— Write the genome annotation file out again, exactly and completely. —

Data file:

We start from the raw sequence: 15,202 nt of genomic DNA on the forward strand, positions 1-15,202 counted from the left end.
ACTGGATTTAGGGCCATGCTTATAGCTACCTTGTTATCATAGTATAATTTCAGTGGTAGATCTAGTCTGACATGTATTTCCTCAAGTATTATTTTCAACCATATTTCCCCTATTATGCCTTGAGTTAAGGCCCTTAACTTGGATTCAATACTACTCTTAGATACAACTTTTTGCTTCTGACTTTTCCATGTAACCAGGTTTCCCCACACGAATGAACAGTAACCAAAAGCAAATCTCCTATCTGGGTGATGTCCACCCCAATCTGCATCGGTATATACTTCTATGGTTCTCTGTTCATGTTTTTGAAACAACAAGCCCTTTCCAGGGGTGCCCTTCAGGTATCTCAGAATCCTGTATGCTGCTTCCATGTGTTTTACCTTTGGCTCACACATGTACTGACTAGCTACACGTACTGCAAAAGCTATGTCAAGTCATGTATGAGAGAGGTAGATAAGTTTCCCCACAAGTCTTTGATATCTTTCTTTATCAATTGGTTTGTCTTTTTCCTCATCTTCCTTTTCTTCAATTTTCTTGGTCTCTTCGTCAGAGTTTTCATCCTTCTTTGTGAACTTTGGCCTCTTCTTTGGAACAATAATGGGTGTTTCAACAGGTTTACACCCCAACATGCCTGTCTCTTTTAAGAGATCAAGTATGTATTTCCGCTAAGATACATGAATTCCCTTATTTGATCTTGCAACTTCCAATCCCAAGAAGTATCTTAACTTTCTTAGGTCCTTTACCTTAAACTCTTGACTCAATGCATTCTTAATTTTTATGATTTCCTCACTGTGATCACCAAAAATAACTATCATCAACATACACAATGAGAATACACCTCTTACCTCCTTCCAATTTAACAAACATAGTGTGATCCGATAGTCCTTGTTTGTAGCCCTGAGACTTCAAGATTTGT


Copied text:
We start from the raw sequence: 15,202 nt of genomic DNA on the forward strand, positions 1-15,202 counted from the left end.
ACTGGATTTAGGGCCATGCTTATAGCTACCTTGTTATCATAGTATAATTTCAGTGGTAGATCTAGTCTGACATGTATTTCCTCAAGTATTATTTTCAACCATATTTCCCCTATTATGCCTTGAGTTAAGGCCCTTAACTTGGATTCAATACTACTCTTAGATACAACTTTTTGCTTCTGACTTTTCCATGTAACCAGGTTTCCCCACACGAATGAACAGTAACCAAAAGCAAATCTCCTATCTGGGTGATGTCCACCCCAATCTGCATCGGTATATACTTCTATGGTTCTCTGTTCATGTTTTTGAAACAACAAGCCCTTTCCAGGGGTGCCCTTCAGGTATCTCAGAATCCTGTATGCTGCTTCCATGTGTTTTACCTTTGGCTCACACATGTACTGACTAGCTACACGTACTGCAAAAGCTATGTCAAGTCATGTATGAGAGAGGTAGATAAGTTTCCCCACAAGTCTTTGATATCTTTCTTTATCAATTGGTTTGTCTTTTTCCTCATCTTCCTTTTCTTCAATTTTCTTGGTCTCTTCGTCAGAGTTTTCATCCTTCTTTGTGAACTTTGGCCTCTTCTTTGGAACAATAATGGGTGTTTCAACAGGTTTACACCCCAACATGCCTGTCTCTTTTAAGAGATCAAGTATGTATTTCCGCTAAGATACATGAATTCCCTTATTTGATCTTGCAACTTCCAATCCCAAGAAGTATCTTAACTTTCTTAGGTCCTTTACCTTAAACTCTTGACTCAATGCATTCTTAATTTTTATGATTTCCTCACTGTGATCACCAAAAATAACTATCATCAACATACACAATGAGAATACACCTCTTACCTCCTTCCAATTTAACAAACATAGTGTGATCCGATAGTCCTTGTTTGTAGCCCTGAGACTTCAAGATTTGT